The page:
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What is an outpatient cervical ripening induction of labour?
An outpatient induction allows you to return home once the induction of labour process has been started in hospital to ripen the cervix only. You will stay at home for 24 hours, or until your labour starts, whichever is sooner. In order to have an outpatient induction, you will be induced using Prostaglandins ( Propess® or Prostin).
Why have an outpatient induction?
There are many benefits for you if you have an outpatient Induction. These include:
• The amount of time you will need to spend in hospital before you go in to labour is much less
• You may be more relaxed and comfortable in your own home and are therefore more likely to go in to labour sooner
• This induction of labour process may feel more natural to you, like you are going in to labour yourself.
What is Propess®?
Propess® is a hormone compound (prostaglandin) which induces labour by encouraging the neck of the womb (cervix) to soften and shorten (known as ripening). It is like a very small tampon which is placed high in to the vagina behind the cervix. It slowly releases the hormone prostaglandin over a period of 24hours. Propess® will be inserted by the midwife.
What is Prostin?
The Prostin gel has the same hormone combound (prostaglandin) as the Propess but it works slightly differently. The gel is inserted close to your cervix using an applicator. Your baby’s heart beat will be monitored for 30 minutes before Prostin and at least an hour following the Prostin.
Who can have an outpatient induction?
You may be offered an outpatient induction if:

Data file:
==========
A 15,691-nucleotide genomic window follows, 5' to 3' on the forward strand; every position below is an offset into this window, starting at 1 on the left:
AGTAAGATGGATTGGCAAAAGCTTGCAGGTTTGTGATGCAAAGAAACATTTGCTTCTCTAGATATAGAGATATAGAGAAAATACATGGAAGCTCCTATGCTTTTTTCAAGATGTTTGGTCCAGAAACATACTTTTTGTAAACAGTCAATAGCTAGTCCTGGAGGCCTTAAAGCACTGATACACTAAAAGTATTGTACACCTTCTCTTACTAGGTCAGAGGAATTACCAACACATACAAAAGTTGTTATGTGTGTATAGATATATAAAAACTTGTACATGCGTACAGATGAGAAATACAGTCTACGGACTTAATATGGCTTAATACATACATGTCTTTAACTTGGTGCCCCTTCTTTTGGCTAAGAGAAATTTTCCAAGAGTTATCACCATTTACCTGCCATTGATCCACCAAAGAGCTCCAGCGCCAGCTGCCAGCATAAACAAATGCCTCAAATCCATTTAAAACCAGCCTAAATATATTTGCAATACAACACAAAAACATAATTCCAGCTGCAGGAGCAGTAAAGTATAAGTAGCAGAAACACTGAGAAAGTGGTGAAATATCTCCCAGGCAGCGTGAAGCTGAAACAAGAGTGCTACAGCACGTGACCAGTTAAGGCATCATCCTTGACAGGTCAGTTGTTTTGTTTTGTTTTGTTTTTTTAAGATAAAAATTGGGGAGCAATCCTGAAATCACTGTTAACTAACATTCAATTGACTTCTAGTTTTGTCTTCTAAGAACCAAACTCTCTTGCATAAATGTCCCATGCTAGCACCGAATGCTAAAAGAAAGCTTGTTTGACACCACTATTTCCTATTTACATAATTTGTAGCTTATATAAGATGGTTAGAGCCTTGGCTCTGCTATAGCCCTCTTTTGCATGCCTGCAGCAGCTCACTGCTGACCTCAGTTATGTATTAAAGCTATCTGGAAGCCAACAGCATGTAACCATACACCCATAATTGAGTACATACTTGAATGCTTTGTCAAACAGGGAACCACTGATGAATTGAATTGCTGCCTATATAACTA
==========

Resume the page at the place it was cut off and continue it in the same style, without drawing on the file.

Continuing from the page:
• Your pregnancy is ‘low risk’. This means you have generally been healthy during your pregnancy, your baby is head down and is well grown
• You have no medical or obstetric problems
• You have no uterine surgery,
• You have four or less babies.
• You have a good understanding of English
• You have a birth partner who will stay with you whilst you are at home after insertion of the Propess®
• You are over 18
• You have access to a phone with credit
• You have transport available to bring you to and from hospital within 30 minutes.
• Your BMI is less than 35 (your BMI tells us if you have a healthy weight for your height)
• You are happy to have an outpatient induction
If you think you may be suitable to undergo Induction of Labour as an outpatient and would like to be considered please speak to your Midwife or doctor, who can advise you further.
What happens on the day of my Induction?
On the day of your induction you will be given an appointment time to attend the Antenatal Day Assessment Unit (ADAU). You will be seen by a Midwife who will perform your antenatal check up.